Blackcurrant Cordial is fruity, tart, sweet and laced with vanilla. A step up from regular squash that will please kids and adults alike. Top with water, soda or Sparkling wine to make a variety of blackcurrant drinks . Easy to make, freezable and a great way to use up surplus fruit.
The long summer break from school is only a few weeks away now, so my attention is turning to the fun that’s in store for my family this summer. I’m also thinking back to the things we’ve got up to together over the last few summers.
For the last two years we’ve headed to France for our holiday. As a family we have a soft spot for the syrups that often appear on café menus in France. Technically, these syrups are not much different to our traditional cordials (aka squash). I say technically, because these French syrups just seem much more of a treat. They seem richer and fuller in flavour. And, unlike the UK, these syrups come in a dazzling array of flavours.
In fact, one of my favourite parts of holidaying in France is watching my girls, on their first café visit of the holiday, trying to decide between those flavours. Will they pick lemon, lime, raspberry, peach, mint, strawberry, blackcurrant, cherry, grenadine or grapefruit… phew? It’s quite a list to choose from and when you’re a kid, isn’t being spoiled for choice and completely unable to decide the best part of picking out a treat?
This year we are not hopping over the Channel to France, so I decided to make my own version of these fruit syrups. I plumped for a variation on our national hero, Blackcurrant Cordial, since blackcurrants are so synonymous with the British Summer (which, incidentally, is still in hiding).
My Blackcurrant Cordial is fruity, tart & sweet all in one go. And I’ve laced it with sweet, mellow vanilla to make the flavour a little more exciting. It is dark, punchy and vibrant – definitely a step up from regular blackcurrant squash.
What is Blackcurrant Cordial?
Blackcurrant cordial (aka blackcurrant squash) is a non-alcoholic fruit drink concentrate made from fruit, sugar and water.
Fruit cordials are intended to be diluted with water, soda water or other soft drinks before being consumed.
How to Make a Fruit Squash
My Blackcurrant squash is a great way to use up a surplus of fruit that would otherwise go to waste. It can even be made with blackcurrants that have previously been frozen or ones that are getting a little on the squishy side
- simply cook the fruit with the sugar and water over a moderate heat
- bring to a simmer, squash the fruit against the side of the pan as it cooks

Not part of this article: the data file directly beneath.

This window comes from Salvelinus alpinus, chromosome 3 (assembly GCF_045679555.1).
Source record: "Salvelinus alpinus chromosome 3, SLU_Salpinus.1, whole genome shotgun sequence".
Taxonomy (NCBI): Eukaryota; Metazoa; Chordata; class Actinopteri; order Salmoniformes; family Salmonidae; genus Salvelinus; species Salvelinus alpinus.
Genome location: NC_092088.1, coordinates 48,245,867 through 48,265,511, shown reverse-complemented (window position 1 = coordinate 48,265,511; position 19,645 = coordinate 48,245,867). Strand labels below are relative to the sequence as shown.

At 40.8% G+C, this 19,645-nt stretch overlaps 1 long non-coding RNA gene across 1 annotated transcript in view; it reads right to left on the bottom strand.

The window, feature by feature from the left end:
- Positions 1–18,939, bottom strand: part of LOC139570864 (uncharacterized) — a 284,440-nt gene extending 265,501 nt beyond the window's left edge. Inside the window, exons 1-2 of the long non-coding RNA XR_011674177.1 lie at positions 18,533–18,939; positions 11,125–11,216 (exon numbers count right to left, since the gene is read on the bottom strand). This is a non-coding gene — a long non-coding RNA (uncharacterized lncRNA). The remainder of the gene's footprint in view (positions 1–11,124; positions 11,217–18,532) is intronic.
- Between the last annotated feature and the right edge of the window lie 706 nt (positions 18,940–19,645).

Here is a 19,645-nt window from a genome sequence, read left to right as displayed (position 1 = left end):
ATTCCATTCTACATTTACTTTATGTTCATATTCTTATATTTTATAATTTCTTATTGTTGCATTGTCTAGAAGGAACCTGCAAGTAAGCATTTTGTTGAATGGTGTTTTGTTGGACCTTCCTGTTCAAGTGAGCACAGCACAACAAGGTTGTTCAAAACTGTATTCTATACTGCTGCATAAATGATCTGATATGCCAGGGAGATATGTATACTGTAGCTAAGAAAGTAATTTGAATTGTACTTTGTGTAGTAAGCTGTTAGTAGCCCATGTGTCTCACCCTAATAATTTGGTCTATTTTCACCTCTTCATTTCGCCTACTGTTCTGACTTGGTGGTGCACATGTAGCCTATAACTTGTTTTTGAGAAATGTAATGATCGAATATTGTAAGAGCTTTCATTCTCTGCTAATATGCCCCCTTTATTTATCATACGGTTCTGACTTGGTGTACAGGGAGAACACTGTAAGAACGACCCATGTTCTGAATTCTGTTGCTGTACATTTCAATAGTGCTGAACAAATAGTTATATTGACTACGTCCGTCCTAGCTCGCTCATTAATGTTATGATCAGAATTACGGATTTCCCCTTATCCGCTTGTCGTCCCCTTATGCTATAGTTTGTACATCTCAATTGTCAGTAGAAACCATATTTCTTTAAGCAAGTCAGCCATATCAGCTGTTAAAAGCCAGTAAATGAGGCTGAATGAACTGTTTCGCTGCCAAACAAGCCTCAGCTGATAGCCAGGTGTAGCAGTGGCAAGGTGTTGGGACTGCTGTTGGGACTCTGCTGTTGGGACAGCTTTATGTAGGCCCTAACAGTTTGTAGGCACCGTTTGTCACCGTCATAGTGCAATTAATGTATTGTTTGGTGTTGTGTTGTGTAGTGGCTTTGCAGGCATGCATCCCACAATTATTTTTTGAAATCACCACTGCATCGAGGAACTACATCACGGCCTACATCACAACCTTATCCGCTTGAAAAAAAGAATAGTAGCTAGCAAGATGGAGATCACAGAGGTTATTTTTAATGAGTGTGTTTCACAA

- cool and strain to remove any fruit pulp
Once made, the cordial will keep, refrigerated, for around a month. And bonus – it can also be frozen and defrosted for later use.
How to Use Blackcurrant Cordial
This cordial can be used to create a multitude of different blackcurrant drinks:
- go traditional and serve it over ice topped up with water
- try adding sparkling water or cream soda for a change
- get swish – make ice cubes with edible flowers in them or drop a few fresh blackcurrants into the glass to bob around
- top with hot water for a comforting warm blackcurrant drink on a chilly day
- if you fancy a tipple, drop a little into a champagne flute and top with sparkling wine (or champagne)
Just one more thing – did I mention that this Blackcurrant Cordial can also be used to make a particularly stylish Blackcurrant & Vanilla Mojito?
If you love blackcurrants, take a look at my other blackcurrant drinks:
- Refreshing Coconut Blackcurrant Smoothie
- Coffee with Blackcurrant & Almond
- Apple, Fig, Blackcurrant, Pear & Carrot Juice
Blackcurrant Cordial with Vanilla
- 300 g/ 10 1/2 oz Blackcurrants (fresh or frozen)
- 160 g/ 5 1/2 oz Caster sugar
- 320 ml/ 1 1/3 cup Water
- 2 Vanilla pods (optional)
- Put the blackcurrants into a saucepan
- If using - split the vanilla pods and scrap the seeds into the pan. Add the pods
- Sprinkle the sugar over the fruit
- Pour in the water
- Allow the sugar to dissolve over a moderate heat, then bring the liquid to simmering point, squashing the fruit with the back of a wooden spoon as it heats
- Remove from the heat and cool for 20 minutes before straining through a sieve
- Optional: Strain the liquid through a muslin cloth to remove any small pieces of fruit that may have passed through the sieve
- Let cool completely, the store in the fridge for up to 1 month or freeze in small batches